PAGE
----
Menu

Types of Breathing Exercises

Breathing seems simple. After all, everyone is constantly breathing to stay alive. However, taking the time to breathe a little better can offer surprising health benefits, like easing stress and anxiety. Here are three breathing exercises that can help you relax and take back control of your breath.

Pursed Lip Breathing

The simplest breathing exercise is pursed lip breathing. This exercise focuses on how you manage the breathing process itself. By controlling how you breathe, you can release any air that’s trapped in your lungs and keep your airways open longer. This makes breathing easier and more comfortable.

Here’s how to do pursed lip breathing wherever you are:

  • Step one: Relax your face, neck, and shoulders.
  • Step two: Breathe in slowly through your nose.
  • Step three: “Purse” your lips into a small, round shape, like you’re going to blow out a candle.
  • Step four: Slowly breathe out through your mouth, and focus on making your exhale longer than your inhale. Don’t try to force air out, let it release naturally 

‌You can do pursed lip breathing anywhere, whenever you feel short of breath or tired. Practicing several times a day can help make this style of breathing a habit.

Paced Breathing

Paced breathing is a technique where you focus on how often and how fast you breathe. Conditions like anxiety and stress can cause you to breathe more quickly, which is known as hyperventilation. By controlling how quickly you breathe and breathing purposefully, you can reduce some of the physical symptoms of stress and anxiety.

This is a slightly more complex version of pursed lip breathing. You’re controlling the length of time you spend inhaling and exhaling to guarantee that the exhale is the same or longer than the inhale.

There are several different “counts” for paced breathing. “Square” breathing involves four counts of four, while 4-7-8 breathing involves counting to four, then seven, then eight.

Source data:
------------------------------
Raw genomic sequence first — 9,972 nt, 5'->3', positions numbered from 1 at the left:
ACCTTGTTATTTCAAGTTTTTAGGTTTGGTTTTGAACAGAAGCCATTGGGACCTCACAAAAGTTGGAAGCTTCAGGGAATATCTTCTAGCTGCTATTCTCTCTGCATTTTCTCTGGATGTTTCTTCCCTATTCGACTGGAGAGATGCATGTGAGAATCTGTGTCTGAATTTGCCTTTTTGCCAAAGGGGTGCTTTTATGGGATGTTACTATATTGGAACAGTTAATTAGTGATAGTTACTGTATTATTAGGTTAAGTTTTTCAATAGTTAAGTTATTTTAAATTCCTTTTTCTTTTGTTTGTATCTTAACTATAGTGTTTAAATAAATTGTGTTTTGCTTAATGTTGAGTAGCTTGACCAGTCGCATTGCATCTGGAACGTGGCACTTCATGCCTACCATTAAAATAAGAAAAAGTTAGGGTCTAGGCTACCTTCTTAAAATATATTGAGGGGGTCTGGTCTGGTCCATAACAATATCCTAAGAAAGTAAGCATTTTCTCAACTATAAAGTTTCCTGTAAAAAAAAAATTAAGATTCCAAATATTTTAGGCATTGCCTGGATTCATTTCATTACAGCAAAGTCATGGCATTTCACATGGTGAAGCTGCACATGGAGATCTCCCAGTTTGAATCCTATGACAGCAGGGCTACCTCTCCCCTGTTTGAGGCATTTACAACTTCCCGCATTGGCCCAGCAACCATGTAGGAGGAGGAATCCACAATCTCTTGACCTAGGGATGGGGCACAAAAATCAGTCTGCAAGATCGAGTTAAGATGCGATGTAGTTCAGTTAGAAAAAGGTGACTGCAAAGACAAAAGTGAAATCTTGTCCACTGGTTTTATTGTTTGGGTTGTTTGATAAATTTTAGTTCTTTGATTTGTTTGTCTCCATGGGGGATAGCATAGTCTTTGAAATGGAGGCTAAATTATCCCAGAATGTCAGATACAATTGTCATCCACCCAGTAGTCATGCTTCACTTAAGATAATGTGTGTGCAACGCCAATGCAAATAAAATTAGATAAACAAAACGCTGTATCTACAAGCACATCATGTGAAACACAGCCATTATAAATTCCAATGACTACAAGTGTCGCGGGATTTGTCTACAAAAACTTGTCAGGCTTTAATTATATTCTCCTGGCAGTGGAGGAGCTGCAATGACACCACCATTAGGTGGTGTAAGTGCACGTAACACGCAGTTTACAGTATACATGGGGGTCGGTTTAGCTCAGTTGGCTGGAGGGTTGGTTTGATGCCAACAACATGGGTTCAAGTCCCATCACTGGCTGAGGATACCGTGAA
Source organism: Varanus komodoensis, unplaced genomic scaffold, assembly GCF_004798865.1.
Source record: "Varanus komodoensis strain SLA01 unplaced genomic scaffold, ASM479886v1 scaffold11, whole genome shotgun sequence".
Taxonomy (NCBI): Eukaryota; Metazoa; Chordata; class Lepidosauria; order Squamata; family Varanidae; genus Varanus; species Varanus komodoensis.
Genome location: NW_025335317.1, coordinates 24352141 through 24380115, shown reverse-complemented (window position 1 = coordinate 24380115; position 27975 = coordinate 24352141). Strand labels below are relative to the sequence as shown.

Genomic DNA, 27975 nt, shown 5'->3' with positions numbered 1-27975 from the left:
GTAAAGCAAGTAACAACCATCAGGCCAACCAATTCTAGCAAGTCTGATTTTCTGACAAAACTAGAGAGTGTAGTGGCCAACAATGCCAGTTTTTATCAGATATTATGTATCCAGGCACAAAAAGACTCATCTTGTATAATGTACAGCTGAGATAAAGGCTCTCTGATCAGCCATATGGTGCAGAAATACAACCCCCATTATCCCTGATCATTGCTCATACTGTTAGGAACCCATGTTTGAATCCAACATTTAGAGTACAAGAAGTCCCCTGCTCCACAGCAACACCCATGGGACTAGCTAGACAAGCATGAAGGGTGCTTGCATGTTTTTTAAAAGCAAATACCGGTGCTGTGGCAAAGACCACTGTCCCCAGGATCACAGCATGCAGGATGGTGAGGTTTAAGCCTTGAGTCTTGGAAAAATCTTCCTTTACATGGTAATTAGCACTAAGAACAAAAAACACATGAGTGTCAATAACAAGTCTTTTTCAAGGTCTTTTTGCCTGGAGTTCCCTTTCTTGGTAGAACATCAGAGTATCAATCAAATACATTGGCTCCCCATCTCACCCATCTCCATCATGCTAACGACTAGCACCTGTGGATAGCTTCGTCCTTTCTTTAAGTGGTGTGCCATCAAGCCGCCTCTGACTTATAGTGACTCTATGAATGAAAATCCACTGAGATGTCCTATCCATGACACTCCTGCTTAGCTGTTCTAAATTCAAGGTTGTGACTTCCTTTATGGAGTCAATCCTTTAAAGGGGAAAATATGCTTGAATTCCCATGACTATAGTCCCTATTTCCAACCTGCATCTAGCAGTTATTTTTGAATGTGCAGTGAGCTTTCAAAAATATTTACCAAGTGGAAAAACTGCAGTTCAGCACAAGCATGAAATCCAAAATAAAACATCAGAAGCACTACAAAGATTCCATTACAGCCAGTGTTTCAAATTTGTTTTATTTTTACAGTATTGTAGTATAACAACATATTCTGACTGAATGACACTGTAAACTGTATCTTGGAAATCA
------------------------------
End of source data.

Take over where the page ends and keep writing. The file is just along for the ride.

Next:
Here’s how to do paced breathing with two separate counts:

  • Step one: Breathe out until your lungs feel empty but not uncomfortable.
  • Step two: Breathe in for a count of four. You can count as quickly or as slowly as you’d like, but try to fill your lungs to a full, comfortable level.
  • Step three: If you’re doing “square” breathing, hold your breath for a count of four. For 4-7-8 breathing, hold for a count of seven. Keep the speed of your counting consistent with your count during the inhale.
  • Step four: Exhale for a count of four for square breathing or eight for 4-7-8 breathing. Empty your lungs entirely over that count.
  • Step five (optional): If you’re doing square breathing, leave your lungs empty for a count of four.

‌Repeat this process as many times as you want, or until you feel calmer. It may take time to find the counting speed that makes you comfortable, and that’s okay. Over time, you can begin to count more slowly to calm yourself further.

Belly Breathing

Also known as “diaphragmatic breathing” because of the muscles involved, belly breathing helps you get more air in slower, deeper breaths. Just like stress and anxiety can make your breathing speed up, they can also change how deeply you breathe.

People with anxiety breathe higher in their lungs, which is known as “chest breathing”. By focusing on belly breathing, you expand your lungs deeper to take in more air. This helps to ease the “breathless” feeling and can help physical symptoms of stress and worry.

Here’s how to activate your diaphragm and start belly breathing:

  • Step one: Sit upright in a chair, stand with good posture, or lie flat on a solid surface. Put one hand on your chest and the other on your stomach. 
  • Step two: Breathe in slowly through your nose, and focus on keeping your chest still. Instead, your belly should expand. Breathe in until you feel a comfortable stretch.
  • Step three: Breathe out through your mouth, feeling your belly relax under your hand.

‌You can combine belly breathing with paced breathing if you want. Take a few belly breaths at a time at first so you can learn how it feels. You may notice that you feel lightheaded if you’re not used to breathing so deeply. If that occurs, simply breathe normally and sit down until the feeling passes.

WebMD Medical Reference

Sources

SOURCES:‌

A Digital Textbook for Yoga I and II: “Square Breathing.”

Arizona Center for Integrative Medicine: “4-7-8 Breath Relaxation Exercises.”

Cleveland Clinic: “Pursed Lip Breathing.”‌

Depression and Anxiety: “MEDITATIVE THERAPIES FOR REDUCING ANXIETY: A SYSTEMATIC REVIEW AND META‐ANALYSIS OF RANDOMIZED CONTROLLED TRIALS.”‌

‌Harvard Health Publishing: “Ease anxiety and stress: Take a (belly) breather.”

Johns Hopkins Medicine: “Hyperventilation.”

Mayo Clinic: “Stress Relief is Only a Few Breaths Away.”

University Health Services Berkley: “Breathing Exercises.”

© 2020 WebMD, LLC. All rights reserved.

Pagination